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Should packed lunches be banned?

That's what the British government reckon schools should do, the idea being that 'packed lunches are nearly always less nutritious than a cooked meal'. What do you think?

Tom Baker writer
Tom Baker Staff Writer
Derby, UK

2 experts and 3 parents have answered

Gary Hough
Gary Hough Regulatory Manager & Post Punk GB

No, absolutely not!

What should be banned though are these Daily Mail styled, blinkered Government ministers and advisors who appear to have nothing better to do than waste tax payers cash on coming up with nonsensical legislation or proposals like this one. And no doubt using some spurious statistical evidence to support their ludicrous claims.

1 Reply Share:
Opinion 3 years ago
expert answer
Richard Taylor expert
Richard Taylor Father of 4 boys & IT Consultant Bushmills, GB
Technology expert

If school dinners are free, or cost less than 40p per day, then yes, good idea, however currently school meals cost £2.20 or more per day, which is just far too expensive to justify it, when most parents are cooking a main meal in the evening anyway. Two main meals a day will just lead to more overweight kids, not less.

A packed lunch is not meant to be the main meal of the day, its a LUNCH.

It would surely be better if there were simple rules regarding lunches instead:

"if your child wishes to have a packed lunch, these rules MUST be adhered to:

  1. A sandwich with a minimum of 2 slices of bread that contains a minimum of some form of protein (e.g. cheese, ham, chicken etc) AND some salad (e.g. lettuce, tomato, cucumber etc)

  2. Fruit that fulfils 1 portion of their daily fruit and vegetables RDA (e.g. 1 Apple, 8 strawberries, a banana etc)

  3. A minimum of 500ml of non-fizzy, non-pre-mixed drink (e.g. Home-mixed fruit squash, water, milk - strictly no fruit-shoots or other non-fizzy pre-mixed drinks as in many cases these have as much sugar as a can of fizzy drink)

  4. A chocolate biscuit OR small packet of crisps OR Yoghurt (modern yoghurts are so full of sugar as they are "low-fat" that they have as much sugar as a chocolate biscuit in many cases)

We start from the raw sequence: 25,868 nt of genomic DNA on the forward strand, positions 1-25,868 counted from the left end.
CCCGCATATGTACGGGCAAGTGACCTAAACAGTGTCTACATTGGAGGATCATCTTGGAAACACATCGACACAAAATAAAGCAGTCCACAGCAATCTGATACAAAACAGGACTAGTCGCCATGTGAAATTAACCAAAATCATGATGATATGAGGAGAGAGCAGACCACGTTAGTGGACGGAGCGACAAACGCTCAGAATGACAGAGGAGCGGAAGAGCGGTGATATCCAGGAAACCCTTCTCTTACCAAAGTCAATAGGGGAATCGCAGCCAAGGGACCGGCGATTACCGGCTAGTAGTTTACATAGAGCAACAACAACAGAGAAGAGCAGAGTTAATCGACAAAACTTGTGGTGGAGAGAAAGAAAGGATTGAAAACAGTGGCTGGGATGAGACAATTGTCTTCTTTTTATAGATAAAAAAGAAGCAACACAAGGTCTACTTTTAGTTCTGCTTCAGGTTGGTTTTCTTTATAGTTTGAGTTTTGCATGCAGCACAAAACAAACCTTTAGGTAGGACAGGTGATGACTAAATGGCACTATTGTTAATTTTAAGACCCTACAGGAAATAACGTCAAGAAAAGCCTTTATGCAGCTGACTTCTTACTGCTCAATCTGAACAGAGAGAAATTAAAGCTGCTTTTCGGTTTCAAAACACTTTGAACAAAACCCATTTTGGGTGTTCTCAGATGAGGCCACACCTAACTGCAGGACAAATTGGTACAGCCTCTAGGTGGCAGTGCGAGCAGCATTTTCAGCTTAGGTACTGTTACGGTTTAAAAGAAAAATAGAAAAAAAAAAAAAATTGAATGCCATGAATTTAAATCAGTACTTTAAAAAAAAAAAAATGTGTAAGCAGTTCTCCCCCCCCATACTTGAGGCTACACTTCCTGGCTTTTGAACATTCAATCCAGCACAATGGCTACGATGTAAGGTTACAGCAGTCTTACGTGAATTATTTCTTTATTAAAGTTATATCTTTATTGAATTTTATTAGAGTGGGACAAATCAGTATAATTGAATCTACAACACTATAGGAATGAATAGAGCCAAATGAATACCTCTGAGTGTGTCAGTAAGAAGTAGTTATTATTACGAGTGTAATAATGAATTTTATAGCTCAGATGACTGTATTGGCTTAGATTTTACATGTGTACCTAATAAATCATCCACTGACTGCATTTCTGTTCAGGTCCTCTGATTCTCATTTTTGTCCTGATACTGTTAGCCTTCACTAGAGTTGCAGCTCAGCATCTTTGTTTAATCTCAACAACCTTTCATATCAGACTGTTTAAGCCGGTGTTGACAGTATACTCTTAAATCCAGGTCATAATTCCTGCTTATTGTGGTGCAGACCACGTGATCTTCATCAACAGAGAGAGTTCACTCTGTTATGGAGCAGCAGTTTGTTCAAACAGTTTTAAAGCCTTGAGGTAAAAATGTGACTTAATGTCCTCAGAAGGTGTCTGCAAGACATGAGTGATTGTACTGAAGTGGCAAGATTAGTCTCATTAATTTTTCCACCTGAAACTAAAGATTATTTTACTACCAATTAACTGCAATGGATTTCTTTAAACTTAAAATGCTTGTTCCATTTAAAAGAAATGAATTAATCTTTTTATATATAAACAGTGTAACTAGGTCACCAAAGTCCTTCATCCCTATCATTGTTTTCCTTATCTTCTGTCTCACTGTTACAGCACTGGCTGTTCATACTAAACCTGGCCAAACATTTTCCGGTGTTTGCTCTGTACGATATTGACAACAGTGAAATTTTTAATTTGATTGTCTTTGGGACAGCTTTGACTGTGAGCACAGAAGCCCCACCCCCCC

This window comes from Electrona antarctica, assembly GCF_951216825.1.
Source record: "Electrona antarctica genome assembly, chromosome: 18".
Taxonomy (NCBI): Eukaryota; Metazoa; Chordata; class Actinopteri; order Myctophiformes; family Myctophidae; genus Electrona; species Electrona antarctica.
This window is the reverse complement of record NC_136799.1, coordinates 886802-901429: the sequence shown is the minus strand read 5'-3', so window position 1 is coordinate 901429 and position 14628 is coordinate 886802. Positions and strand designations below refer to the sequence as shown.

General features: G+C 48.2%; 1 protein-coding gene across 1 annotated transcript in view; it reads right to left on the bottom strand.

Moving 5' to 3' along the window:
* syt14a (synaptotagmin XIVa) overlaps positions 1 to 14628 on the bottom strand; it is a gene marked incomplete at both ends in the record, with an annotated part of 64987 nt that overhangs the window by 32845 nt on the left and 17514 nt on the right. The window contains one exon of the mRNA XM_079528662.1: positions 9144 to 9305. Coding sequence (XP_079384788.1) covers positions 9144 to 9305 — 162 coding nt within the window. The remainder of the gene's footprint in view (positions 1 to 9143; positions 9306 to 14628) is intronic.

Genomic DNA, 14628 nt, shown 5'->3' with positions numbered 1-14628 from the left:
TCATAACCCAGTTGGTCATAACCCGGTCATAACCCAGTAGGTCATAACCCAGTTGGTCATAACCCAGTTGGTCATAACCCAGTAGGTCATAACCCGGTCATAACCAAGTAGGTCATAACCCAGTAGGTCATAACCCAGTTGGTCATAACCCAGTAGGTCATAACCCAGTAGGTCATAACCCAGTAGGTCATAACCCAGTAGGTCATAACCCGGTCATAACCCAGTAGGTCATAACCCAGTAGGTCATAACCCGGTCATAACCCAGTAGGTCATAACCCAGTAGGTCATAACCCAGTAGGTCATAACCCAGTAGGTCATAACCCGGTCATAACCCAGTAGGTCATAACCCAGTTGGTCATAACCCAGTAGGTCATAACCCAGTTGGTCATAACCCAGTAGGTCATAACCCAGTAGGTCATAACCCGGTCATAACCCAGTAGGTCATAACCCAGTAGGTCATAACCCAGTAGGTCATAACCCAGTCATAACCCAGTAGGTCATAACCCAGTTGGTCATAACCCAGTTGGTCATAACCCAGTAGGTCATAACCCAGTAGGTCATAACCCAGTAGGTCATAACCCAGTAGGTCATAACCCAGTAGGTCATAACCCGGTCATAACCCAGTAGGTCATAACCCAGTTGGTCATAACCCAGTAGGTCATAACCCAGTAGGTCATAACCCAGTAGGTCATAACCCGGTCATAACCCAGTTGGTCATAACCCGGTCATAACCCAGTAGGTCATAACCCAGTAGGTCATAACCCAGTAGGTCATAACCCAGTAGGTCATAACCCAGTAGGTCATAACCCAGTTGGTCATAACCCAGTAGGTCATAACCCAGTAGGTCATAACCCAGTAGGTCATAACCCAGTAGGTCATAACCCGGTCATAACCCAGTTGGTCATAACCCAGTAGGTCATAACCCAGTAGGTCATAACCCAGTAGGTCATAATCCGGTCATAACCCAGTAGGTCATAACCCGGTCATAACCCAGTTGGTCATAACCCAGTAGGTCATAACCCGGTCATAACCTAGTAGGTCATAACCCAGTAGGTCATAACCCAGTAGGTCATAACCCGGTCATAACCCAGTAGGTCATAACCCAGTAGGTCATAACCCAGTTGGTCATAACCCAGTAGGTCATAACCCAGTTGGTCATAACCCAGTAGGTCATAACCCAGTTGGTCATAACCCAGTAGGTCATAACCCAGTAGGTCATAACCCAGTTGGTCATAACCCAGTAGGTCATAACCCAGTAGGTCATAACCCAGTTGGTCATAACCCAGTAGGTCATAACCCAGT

"Any child found to have a lunch that does not meet these requirements will not be allowed to have their packed lunch and must have a school dinner instead. The parent(s) will be billed the cost of the school dinner PLUS a £2 naughty parent fee and their picture will be placed on a naughty parents board in the school entrance hall."

Problem solved.

1 Reply Share:
Opinion 3 years ago
Claire Borg Ingolotti
Claire Borg Ingolotti Malta

No they shouldn't in my opinion. Offer cooked meals too, but banning packed lunches is ridiculous as far as I can see . Enforcing stricter guidelines as to what foods students are allowed to bring for packed lunches (ie healthy foods) would help

0 Reply Share:
Opinion 3 years ago
expert answer
James Diamond expert
James Diamond E-Safety & Safeguarding Trainer Leicester, GB
E-safety expert

I'm already concerned that more and more schools are converting to academy status, and that this exempts them from the Government's nutrition standards.

While it's true that some children are going to school with inappropriate packed lunches, that is no reason to punish the parents who do know how to prepare a balanced lunch, and how may not want to pay the prices for a school dinner that they don't approve of.

0 Reply Share:
Opinion 3 years ago
Paul Sutton
Paul Sutton I work in a school Torquay, GB

There are clubs that run at lunch times that run all lunchtime, so some kids may bring a packed lunch to such clubs, banning packed lunches could cause issues.

0 Reply Share:
Opinion 3 years ago

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